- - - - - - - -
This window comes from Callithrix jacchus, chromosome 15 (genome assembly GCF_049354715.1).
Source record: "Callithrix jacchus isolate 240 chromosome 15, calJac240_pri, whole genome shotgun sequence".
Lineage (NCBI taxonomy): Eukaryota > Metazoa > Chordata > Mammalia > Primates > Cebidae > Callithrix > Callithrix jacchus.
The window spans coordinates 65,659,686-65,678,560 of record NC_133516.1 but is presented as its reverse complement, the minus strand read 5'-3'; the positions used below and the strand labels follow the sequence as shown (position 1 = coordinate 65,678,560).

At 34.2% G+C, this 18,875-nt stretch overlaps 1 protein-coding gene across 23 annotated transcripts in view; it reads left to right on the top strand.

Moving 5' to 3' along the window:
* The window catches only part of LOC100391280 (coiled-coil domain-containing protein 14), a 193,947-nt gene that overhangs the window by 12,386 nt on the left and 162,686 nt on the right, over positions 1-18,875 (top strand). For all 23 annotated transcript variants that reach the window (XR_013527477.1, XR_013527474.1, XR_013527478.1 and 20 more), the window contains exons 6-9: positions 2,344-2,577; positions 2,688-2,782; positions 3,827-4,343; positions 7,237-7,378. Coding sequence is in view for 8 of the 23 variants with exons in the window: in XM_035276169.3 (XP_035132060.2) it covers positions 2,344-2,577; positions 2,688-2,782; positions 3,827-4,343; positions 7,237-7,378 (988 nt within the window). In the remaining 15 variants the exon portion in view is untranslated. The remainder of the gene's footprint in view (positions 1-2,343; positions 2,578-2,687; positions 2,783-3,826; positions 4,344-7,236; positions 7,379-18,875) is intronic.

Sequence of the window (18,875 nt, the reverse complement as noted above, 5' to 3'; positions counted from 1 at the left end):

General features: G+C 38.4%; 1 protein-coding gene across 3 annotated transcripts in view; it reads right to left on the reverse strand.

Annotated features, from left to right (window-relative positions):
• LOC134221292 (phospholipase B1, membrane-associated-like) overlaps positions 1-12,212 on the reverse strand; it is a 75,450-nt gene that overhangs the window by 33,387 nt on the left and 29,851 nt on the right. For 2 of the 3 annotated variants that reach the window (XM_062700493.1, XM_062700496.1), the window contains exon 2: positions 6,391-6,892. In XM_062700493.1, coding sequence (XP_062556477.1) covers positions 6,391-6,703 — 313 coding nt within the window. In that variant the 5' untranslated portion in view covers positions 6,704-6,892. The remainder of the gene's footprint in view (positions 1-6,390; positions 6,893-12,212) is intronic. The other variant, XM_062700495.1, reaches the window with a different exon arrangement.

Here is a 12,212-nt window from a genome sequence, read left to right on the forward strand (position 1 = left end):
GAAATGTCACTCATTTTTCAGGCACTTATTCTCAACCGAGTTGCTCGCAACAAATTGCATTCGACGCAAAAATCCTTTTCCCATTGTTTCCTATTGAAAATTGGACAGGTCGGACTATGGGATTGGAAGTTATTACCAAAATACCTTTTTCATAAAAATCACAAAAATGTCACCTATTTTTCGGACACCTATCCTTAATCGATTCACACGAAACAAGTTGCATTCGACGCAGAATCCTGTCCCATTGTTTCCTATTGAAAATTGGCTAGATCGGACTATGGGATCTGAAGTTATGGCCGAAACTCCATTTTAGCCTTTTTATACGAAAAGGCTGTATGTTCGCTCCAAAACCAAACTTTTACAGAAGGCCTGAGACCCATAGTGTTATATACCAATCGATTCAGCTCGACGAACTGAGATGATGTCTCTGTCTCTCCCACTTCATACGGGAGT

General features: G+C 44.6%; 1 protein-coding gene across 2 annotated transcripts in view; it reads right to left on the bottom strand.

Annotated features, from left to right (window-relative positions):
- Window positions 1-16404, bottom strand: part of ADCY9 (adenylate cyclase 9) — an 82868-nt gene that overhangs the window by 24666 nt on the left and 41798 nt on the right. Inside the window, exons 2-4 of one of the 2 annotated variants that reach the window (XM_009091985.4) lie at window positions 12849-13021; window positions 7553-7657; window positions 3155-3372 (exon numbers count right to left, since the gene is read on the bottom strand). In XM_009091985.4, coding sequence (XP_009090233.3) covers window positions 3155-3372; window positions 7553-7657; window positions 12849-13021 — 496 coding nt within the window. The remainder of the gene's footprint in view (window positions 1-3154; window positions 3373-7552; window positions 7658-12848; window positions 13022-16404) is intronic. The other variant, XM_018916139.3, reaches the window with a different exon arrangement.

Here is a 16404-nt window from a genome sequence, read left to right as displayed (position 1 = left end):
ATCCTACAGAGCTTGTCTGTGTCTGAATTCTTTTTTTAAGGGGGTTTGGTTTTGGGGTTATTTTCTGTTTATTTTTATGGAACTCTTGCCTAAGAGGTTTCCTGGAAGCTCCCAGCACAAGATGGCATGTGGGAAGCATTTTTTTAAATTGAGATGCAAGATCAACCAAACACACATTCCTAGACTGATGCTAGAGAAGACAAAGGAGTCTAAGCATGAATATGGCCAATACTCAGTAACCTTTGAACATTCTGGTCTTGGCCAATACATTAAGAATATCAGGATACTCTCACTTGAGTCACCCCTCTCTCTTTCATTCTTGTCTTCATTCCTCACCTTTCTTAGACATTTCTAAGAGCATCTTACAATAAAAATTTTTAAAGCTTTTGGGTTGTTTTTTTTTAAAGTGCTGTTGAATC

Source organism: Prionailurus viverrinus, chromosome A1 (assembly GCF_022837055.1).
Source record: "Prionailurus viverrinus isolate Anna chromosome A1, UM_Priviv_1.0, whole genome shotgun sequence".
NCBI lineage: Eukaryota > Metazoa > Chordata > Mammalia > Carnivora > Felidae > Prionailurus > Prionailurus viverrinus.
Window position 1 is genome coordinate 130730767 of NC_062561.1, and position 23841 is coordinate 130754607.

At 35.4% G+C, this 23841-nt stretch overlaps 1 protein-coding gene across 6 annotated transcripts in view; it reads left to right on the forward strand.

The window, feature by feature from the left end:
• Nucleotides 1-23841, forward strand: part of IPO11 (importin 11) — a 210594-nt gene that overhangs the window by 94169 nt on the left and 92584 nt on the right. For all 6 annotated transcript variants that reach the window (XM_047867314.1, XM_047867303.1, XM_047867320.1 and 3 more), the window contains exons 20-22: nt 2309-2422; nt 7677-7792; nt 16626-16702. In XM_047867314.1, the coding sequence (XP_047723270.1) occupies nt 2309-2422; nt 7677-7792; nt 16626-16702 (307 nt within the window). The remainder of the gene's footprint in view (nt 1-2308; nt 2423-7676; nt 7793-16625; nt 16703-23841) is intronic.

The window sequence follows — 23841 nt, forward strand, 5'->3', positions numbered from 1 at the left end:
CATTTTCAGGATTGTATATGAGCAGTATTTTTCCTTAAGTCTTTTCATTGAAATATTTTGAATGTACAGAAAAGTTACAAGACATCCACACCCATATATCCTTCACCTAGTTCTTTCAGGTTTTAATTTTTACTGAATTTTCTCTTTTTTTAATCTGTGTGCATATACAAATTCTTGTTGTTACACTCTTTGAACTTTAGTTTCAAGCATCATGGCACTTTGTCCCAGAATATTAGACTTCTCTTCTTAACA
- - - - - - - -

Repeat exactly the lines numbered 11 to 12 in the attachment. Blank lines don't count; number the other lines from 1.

• LOC134221292 (phospholipase B1, membrane-associated-like) overlaps positions 1-12,212 on the reverse strand; it is a 75,450-nt gene that overhangs the window by 33,387 nt on the left and 29,851 nt on the right. For 2 of the 3 annotated variants that reach the window (XM_062700493.1, XM_062700496.1), the window contains exon 2: positions 6,391-6,892. In XM_062700493.1, coding sequence (XP_062556477.1) covers positions 6,391-6,703 — 313 coding nt within the window. In that variant the 5' untranslated portion in view covers positions 6,704-6,892. The remainder of the gene's footprint in view (positions 1-6,390; positions 6,893-12,212) is intronic. The other variant, XM_062700495.1, reaches the window with a different exon arrangement.

Here is a 12,212-nt window from a genome sequence, read left to right on the forward strand (position 1 = left end):